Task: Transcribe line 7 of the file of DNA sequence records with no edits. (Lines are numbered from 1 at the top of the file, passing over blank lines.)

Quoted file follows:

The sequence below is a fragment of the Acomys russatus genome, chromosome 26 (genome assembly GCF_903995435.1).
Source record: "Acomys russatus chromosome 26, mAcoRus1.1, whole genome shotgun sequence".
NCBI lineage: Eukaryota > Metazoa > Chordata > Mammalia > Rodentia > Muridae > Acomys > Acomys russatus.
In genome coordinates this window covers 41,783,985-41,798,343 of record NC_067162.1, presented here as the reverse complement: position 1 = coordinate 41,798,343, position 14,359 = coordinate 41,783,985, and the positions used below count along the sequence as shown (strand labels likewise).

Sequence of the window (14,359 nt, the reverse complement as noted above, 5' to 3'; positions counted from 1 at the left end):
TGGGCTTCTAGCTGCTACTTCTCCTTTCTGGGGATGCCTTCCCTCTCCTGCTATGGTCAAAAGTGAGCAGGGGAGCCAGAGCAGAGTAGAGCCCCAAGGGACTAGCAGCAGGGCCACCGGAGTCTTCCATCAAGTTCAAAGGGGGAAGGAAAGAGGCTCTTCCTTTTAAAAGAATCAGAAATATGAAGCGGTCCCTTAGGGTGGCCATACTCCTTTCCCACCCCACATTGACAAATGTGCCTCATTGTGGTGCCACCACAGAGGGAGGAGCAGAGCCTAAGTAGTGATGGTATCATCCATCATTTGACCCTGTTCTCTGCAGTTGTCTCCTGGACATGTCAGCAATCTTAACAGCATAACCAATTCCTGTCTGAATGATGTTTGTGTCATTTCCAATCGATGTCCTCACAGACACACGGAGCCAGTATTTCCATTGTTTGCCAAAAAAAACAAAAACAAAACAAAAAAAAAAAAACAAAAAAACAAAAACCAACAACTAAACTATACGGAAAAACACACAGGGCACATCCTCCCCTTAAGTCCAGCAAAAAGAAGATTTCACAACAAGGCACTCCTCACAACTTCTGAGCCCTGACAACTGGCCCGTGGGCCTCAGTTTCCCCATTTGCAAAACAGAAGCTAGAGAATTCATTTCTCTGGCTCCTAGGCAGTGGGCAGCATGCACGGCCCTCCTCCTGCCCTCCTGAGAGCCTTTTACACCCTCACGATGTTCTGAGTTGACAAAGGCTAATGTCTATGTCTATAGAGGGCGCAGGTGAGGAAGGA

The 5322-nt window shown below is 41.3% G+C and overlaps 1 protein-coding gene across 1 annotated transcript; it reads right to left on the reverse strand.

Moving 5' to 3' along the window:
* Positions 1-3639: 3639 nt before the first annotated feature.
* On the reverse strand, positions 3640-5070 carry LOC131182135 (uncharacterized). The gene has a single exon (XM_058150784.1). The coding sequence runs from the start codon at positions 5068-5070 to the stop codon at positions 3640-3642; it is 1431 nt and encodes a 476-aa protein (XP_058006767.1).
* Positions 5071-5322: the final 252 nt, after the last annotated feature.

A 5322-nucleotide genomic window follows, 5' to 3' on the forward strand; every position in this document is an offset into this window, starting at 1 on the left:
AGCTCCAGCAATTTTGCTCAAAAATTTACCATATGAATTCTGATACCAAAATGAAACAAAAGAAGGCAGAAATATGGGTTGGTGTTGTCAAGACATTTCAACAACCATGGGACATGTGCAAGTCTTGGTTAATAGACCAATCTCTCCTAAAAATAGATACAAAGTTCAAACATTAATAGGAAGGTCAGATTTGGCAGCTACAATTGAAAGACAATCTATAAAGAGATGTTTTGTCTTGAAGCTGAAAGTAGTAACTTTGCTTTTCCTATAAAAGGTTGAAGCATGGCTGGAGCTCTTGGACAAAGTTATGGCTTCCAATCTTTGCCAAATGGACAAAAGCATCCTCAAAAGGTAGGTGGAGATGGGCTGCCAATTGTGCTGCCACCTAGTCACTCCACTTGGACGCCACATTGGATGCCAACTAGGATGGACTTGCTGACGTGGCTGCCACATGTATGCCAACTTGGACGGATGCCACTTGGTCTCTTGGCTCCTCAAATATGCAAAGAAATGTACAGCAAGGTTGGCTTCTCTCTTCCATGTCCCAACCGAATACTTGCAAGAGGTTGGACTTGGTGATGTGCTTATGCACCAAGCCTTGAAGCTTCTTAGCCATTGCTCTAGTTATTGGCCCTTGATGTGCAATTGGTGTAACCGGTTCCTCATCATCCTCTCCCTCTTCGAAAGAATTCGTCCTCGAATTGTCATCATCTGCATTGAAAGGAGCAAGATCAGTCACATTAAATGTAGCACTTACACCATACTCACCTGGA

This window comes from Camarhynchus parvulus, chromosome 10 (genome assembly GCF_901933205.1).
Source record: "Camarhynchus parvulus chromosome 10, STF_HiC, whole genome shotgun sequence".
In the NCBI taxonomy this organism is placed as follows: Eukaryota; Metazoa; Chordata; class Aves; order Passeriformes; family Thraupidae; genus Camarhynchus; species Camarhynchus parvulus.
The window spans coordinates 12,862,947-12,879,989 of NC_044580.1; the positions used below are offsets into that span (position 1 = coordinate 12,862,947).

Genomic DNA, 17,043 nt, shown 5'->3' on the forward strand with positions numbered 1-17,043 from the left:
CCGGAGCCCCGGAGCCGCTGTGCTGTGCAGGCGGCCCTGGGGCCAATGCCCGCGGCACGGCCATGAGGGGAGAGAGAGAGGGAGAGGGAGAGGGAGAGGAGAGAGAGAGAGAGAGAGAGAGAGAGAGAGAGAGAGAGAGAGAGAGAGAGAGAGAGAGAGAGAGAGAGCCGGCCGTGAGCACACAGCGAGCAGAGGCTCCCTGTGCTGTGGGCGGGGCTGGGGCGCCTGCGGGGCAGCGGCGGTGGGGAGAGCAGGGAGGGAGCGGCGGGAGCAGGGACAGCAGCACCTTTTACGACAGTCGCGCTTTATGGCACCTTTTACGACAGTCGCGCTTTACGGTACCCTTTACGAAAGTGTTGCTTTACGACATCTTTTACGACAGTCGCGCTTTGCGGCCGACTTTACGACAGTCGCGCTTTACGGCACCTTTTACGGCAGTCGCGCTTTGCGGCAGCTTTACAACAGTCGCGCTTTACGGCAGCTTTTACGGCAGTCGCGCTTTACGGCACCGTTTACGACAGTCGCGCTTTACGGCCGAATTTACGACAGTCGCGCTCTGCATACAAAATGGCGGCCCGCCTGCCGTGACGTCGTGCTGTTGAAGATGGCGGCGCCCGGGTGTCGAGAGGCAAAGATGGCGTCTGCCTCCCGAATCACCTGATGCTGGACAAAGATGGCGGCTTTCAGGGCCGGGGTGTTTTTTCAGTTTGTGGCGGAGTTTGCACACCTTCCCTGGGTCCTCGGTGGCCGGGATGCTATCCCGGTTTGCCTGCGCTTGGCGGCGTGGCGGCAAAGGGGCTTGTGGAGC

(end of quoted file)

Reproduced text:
The 5322-nt window shown below is 41.3% G+C and overlaps 1 protein-coding gene across 1 annotated transcript; it reads right to left on the reverse strand.